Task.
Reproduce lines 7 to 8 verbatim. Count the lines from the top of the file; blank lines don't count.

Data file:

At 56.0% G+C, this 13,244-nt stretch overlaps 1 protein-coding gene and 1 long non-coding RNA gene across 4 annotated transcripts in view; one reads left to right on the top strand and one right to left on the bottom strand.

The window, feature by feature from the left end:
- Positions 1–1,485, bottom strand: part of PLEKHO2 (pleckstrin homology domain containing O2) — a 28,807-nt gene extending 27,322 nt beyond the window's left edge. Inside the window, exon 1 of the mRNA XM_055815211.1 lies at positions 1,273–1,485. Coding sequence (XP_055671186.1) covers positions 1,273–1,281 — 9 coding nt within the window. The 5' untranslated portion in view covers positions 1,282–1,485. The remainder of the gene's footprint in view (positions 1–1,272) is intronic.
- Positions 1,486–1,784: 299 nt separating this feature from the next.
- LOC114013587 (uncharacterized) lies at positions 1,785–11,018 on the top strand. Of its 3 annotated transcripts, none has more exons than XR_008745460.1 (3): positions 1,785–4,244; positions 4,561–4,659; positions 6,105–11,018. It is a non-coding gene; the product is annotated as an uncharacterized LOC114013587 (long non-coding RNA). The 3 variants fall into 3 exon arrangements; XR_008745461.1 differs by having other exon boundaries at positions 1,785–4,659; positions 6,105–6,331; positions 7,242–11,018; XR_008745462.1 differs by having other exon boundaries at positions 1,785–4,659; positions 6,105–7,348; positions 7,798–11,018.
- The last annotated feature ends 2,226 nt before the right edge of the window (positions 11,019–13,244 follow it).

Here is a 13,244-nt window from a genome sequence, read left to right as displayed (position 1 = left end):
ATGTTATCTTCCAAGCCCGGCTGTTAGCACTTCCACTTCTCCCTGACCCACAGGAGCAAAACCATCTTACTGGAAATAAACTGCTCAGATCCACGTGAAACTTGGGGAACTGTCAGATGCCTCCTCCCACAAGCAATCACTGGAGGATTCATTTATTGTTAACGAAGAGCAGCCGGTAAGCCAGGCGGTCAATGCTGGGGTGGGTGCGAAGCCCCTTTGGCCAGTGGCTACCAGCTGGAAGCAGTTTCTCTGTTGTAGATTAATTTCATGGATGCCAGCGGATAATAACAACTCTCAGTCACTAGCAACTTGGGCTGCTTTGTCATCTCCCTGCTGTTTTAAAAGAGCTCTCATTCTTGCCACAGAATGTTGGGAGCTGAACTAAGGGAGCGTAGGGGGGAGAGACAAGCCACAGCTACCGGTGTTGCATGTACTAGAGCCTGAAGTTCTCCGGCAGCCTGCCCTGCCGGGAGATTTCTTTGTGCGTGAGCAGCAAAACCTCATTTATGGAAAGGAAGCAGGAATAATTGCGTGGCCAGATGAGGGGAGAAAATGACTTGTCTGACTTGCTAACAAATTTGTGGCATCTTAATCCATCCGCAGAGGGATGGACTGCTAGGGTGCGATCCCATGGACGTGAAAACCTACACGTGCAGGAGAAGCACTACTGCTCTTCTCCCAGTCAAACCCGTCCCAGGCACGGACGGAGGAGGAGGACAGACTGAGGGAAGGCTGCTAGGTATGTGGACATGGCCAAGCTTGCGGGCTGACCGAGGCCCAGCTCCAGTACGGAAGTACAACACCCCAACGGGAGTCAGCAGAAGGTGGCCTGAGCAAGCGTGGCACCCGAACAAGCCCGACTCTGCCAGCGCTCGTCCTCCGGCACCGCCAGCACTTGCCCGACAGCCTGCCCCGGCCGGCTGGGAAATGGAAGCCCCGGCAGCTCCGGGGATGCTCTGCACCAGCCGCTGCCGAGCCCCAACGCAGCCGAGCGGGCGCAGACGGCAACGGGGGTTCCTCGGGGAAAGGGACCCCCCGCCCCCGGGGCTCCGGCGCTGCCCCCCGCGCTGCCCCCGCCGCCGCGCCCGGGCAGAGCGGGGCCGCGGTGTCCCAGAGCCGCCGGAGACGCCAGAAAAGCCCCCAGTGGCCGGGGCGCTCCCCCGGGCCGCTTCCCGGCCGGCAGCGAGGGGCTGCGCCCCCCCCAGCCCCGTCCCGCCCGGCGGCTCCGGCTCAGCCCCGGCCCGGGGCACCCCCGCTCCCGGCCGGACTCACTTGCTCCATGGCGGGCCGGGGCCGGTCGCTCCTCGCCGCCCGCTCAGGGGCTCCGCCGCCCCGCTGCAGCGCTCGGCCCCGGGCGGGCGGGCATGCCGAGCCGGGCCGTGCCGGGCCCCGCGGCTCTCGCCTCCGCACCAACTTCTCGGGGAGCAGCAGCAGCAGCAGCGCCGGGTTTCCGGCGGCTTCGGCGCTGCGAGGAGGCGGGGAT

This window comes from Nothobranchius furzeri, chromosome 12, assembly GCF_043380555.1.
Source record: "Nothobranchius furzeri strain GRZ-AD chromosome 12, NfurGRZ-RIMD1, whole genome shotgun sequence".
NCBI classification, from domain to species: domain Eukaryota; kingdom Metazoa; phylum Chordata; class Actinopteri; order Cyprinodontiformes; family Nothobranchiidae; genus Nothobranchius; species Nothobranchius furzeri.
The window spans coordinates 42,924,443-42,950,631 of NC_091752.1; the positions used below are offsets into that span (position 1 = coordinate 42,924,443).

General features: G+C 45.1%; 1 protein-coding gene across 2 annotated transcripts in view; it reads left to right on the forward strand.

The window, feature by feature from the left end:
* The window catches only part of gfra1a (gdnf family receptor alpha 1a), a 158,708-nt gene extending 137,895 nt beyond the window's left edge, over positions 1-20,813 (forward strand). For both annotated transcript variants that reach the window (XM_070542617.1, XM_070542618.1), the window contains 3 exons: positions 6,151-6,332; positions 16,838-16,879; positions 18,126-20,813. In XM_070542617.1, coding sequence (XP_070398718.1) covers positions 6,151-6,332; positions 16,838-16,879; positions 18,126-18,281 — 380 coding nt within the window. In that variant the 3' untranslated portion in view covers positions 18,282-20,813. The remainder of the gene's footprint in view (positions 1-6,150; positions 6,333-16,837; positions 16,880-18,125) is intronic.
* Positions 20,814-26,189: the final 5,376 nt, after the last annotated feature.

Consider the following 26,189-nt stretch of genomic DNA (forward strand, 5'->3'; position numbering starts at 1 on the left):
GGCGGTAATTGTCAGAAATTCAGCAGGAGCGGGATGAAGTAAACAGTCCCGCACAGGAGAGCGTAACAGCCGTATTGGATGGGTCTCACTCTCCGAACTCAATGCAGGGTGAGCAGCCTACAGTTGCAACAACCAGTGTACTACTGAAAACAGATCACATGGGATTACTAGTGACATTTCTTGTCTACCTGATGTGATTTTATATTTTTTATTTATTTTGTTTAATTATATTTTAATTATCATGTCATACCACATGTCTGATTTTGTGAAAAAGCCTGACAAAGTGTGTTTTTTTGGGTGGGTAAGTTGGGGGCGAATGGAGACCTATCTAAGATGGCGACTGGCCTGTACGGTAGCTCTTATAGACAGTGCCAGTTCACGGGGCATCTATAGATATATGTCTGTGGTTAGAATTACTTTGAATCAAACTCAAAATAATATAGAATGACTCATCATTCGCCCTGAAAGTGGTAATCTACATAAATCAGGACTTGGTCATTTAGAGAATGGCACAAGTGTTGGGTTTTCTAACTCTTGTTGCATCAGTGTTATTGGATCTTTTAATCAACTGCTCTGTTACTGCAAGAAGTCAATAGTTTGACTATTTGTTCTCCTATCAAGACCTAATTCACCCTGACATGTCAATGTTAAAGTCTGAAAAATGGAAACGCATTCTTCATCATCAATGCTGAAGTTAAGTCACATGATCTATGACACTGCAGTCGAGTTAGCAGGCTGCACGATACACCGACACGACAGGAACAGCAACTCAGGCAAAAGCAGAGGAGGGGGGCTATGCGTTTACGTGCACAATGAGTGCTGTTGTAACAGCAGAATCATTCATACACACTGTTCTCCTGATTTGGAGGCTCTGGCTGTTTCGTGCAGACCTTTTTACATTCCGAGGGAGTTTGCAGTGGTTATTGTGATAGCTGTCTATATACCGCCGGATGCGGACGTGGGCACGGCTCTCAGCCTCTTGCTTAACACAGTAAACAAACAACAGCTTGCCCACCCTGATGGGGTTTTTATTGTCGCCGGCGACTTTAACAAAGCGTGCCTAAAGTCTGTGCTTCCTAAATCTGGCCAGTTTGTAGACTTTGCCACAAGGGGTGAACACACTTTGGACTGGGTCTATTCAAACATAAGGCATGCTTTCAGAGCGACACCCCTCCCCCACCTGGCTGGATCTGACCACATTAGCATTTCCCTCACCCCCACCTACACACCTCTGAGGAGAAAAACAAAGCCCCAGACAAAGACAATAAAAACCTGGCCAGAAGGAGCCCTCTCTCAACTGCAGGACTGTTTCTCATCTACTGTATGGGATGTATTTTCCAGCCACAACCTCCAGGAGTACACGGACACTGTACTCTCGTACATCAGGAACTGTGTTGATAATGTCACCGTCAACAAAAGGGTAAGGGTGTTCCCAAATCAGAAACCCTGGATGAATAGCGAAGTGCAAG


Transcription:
Here is a 13,244-nt window from a genome sequence, read left to right as displayed (position 1 = left end):
ATGTTATCTTCCAAGCCCGGCTGTTAGCACTTCCACTTCTCCCTGACCCACAGGAGCAAAACCATCTTACTGGAAATAAACTGCTCAGATCCACGTGAAACTTGGGGAACTGTCAGATGCCTCCTCCCACAAGCAATCACTGGAGGATTCATTTATTGTTAACGAAGAGCAGCCGGTAAGCCAGGCGGTCAATGCTGGGGTGGGTGCGAAGCCCCTTTGGCCAGTGGCTACCAGCTGGAAGCAGTTTCTCTGTTGTAGATTAATTTCATGGATGCCAGCGGATAATAACAACTCTCAGTCACTAGCAACTTGGGCTGCTTTGTCATCTCCCTGCTGTTTTAAAAGAGCTCTCATTCTTGCCACAGAATGTTGGGAGCTGAACTAAGGGAGCGTAGGGGGGAGAGACAAGCCACAGCTACCGGTGTTGCATGTACTAGAGCCTGAAGTTCTCCGGCAGCCTGCCCTGCCGGGAGATTTCTTTGTGCGTGAGCAGCAAAACCTCATTTATGGAAAGGAAGCAGGAATAATTGCGTGGCCAGATGAGGGGAGAAAATGACTTGTCTGACTTGCTAACAAATTTGTGGCATCTTAATCCATCCGCAGAGGGATGGACTGCTAGGGTGCGATCCCATGGACGTGAAAACCTACACGTGCAGGAGAAGCACTACTGCTCTTCTCCCAGTCAAACCCGTCCCAGGCACGGACGGAGGAGGAGGACAGACTGAGGGAAGGCTGCTAGGTATGTGGACATGGCCAAGCTTGCGGGCTGACCGAGGCCCAGCTCCAGTACGGAAGTACAACACCCCAACGGGAGTCAGCAGAAGGTGGCCTGAGCAAGCGTGGCACCCGAACAAGCCCGACTCTGCCAGCGCTCGTCCTCCGGCACCGCCAGCACTTGCCCGACAGCCTGCCCCGGCCGGCTGGGAAATGGAAGCCCCGGCAGCTCCGGGGATGCTCTGCACCAGCCGCTGCCGAGCCCCAACGCAGCCGAGCGGGCGCAGACGGCAACGGGGGTTCCTCGGGGAAAGGGACCCCCCGCCCCCGGGGCTCCGGCGCTGCCCCCCGCGCTGCCCCCGCCGCCGCGCCCGGGCAGAGCGGGGCCGCGGTGTCCCAGAGCCGCCGGAGACGCCAGAAAAGCCCCCAGTGGCCGGGGCGCTCCCCCGGGCCGCTTCCCGGCCGGCAGCGAGGGGCTGCGCCCCCCCCAGCCCCGTCCCGCCCGGCGGCTCCGGCTCAGCCCCGGCCCGGGGCACCCCCGCTCCCGGCCGGACTCACTTGCTCCATGGCGGGCCGGGGCCGGTCGCTCCTCGCCGCCCGCTCAGGGGCTCCGCCGCCCCGCTGCAGCGCTCGGCCCCGGGCGGGCGGGCATGCCGAGCCGGGCCGTGCCGGGCCCCGCGGCTCTCGCCTCCGCACCAACTTCTCGGGGAGCAGCAGCAGCAGCAGCGCCGGGTTTCCGGCGGCTTCGGCGCTGCGAGGAGGCGGGGAT